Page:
And if you are a writer, you would be quite impressed with D’Souza’s empathetic nature as he set the ground rule that ever piece of writing read in that session was to be greeted by an enthusiastic ‘wow’.

So, what is travel writing?

How would you tell differently what hundreds and thousands have already told about the places you are visiting?

1) Travel writing is about ‘telling stories’

Aim of telling your story should be to get your readers to start thinking and exploring what your writing means to them. How would your reader walk or would he talk if he knew about your experiences? Let your reader make their own connections.
At this point, we had to turn to the person next to us and tell them our travel story (which made me realize I need a lot of practice in oral story telling).

2)Travel writing is about ‘sweating the details’

Observe details because these are the things that make your story unforgettable. We were asked to look around the room and observe the details we might not have noticed earlier. A question about the builder of the place got a lot of affirmative replies but my mind had remained glued to the majestic stairs at the front of the Library.

Some examples from various texts:  “We rushed to the man who sat in the office drinking a warm Coke, feet on his desk, and he told us that the pool was dirty so they had decided to drain it.” This sentence gives us a good look into the lackadaisical attitude of the man in the office. Another poignant example of a silent detail which speaks the words: In a house which has lost its young son to the war, the light switch in his room is taped over so that the light cannot be ever switched off.

3)Travel writing is about “doing the hardest thing in your life and that is making your story personal.”

Here a question was asked to Dilip D’souza (perhaps by me only): How much of the story needs to be fact and how much fiction? To which the reply was: Be true to yourself and only then can you be true to the reader.

Throughout the session travel writing excerpts of different authors were read out by D’Souza and a lot of learning took place as we analyzed the words and their meaning in that particular context. I was thrilled too that my deductions proved correct when I pointed out pieces which I believed were written by him.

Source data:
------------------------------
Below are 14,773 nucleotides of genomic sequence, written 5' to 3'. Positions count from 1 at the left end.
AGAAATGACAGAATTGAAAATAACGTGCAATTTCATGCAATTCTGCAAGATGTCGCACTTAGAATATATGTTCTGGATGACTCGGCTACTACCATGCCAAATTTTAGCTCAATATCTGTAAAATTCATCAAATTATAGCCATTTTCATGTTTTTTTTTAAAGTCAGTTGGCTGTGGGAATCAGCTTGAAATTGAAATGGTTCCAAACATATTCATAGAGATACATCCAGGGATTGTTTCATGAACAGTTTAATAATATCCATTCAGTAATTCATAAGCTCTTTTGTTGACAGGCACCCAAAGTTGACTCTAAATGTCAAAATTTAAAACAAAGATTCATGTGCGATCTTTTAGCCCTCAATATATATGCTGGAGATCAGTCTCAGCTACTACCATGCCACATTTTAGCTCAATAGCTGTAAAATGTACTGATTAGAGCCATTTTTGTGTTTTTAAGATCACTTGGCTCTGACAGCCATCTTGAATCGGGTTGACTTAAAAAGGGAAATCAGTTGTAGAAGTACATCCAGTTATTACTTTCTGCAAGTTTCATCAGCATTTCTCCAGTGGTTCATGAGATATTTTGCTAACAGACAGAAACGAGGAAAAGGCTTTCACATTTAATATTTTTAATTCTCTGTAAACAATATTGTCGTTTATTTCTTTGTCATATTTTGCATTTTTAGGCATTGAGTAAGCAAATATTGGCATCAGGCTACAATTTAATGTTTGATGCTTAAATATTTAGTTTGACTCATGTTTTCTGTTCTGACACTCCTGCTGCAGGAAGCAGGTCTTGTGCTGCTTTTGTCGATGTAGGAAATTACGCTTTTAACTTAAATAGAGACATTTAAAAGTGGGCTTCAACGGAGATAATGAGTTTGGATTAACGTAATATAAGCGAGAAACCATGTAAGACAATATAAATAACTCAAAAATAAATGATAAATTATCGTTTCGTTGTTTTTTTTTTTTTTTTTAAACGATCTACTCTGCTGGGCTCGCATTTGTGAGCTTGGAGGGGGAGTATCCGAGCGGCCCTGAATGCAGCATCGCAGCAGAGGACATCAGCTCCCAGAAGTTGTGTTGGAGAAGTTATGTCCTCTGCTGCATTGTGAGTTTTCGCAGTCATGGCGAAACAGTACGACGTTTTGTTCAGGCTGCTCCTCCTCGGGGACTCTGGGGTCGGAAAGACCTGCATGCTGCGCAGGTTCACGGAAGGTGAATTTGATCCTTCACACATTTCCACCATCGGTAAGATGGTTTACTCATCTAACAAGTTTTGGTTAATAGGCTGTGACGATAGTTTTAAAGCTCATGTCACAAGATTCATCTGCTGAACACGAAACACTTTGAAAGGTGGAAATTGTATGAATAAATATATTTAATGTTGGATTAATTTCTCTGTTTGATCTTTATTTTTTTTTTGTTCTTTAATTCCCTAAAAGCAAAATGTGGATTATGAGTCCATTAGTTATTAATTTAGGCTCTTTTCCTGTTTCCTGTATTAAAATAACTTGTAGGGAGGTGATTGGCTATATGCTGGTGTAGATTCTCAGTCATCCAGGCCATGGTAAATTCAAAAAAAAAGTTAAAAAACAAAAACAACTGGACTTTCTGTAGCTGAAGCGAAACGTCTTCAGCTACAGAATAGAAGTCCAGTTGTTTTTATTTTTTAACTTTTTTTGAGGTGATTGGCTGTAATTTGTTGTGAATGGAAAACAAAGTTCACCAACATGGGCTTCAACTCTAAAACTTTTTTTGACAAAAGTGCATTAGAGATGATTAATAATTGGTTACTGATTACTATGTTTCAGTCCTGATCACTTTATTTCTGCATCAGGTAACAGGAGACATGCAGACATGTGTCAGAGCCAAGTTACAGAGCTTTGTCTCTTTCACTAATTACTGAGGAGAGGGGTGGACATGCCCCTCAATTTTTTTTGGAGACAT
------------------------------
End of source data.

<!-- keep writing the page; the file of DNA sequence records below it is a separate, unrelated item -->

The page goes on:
At the end of the session, we had to write down our verbally told stories after making it more personal.


What I wrote in the workshop:

For someone who could get lost inside even a tiny, cramped office typical of Mumbai and need directions to the exit, it was foolhardy to venture alone towards the Metro Station after a memorable meet-up with friends.

But adventure beckoned and the road thronged with Sunday revelers added to the thrill of walking alone on a beautiful Delhi road. Till I realized that I was lost. A wrong turn, perhaps? Not a problem, I thought, taking out my phone to call the friend whom I was staying with, to ask for directions.

My Blackberry was dead. Completely discharged. It had been acting like a diva ever since I landed in Delhi. Dropped calls. Texts that could not be replied to because Madam BB decided to get ‘hanged’ at that particular moment and rendering futile all efforts at re-booting. I shook the phone, willing it to start. Nada. Suddenly, the revelers began to look loutish and the road looked like the path to hell. Where the hell was the Metro Station? It did not seem such a great idea to ask the people around for directions. In front of me loomed a large maidan which I was sure I had never seen before in my three or four trips to this side of Connaught Place. I did not remember my friend’s phone number.

I wanted to cry.


The advertisement flyer said “We will use stolen quotes and stupid games to create our writing. This is not about being precious; it’s not even about being good – it’s about finding ways to begin writing, to stop being scared of it and look at it as a collaborative practice.”

I HAD to participate in this workshop so I registered immediately.

The next step was to pay the fees to confirm my participation. And then disaster struck. Saskia from Thespo called to say that the workshop had been filled. There were only 10 seats because Rachael Clerke who was conducting the workshop (at Prithvi House) wanted to keep the group intimate to facilitate easier writing and sharing. Alas, my procrastination in paying the fees (I vacillated between online payment and paying by cash, which would mean travelling to the Thespo office) had cost me a seat at this workshop.

I was devastated and requested and re-requested to be allowed to attend. Many emails were exchanged which mainly consisted of me asking to be added to the group and Saskia trying to interest me in another workshop. But I had now become like that adamant child who refuses any other brand of chocolate except the one he’s set his mind on.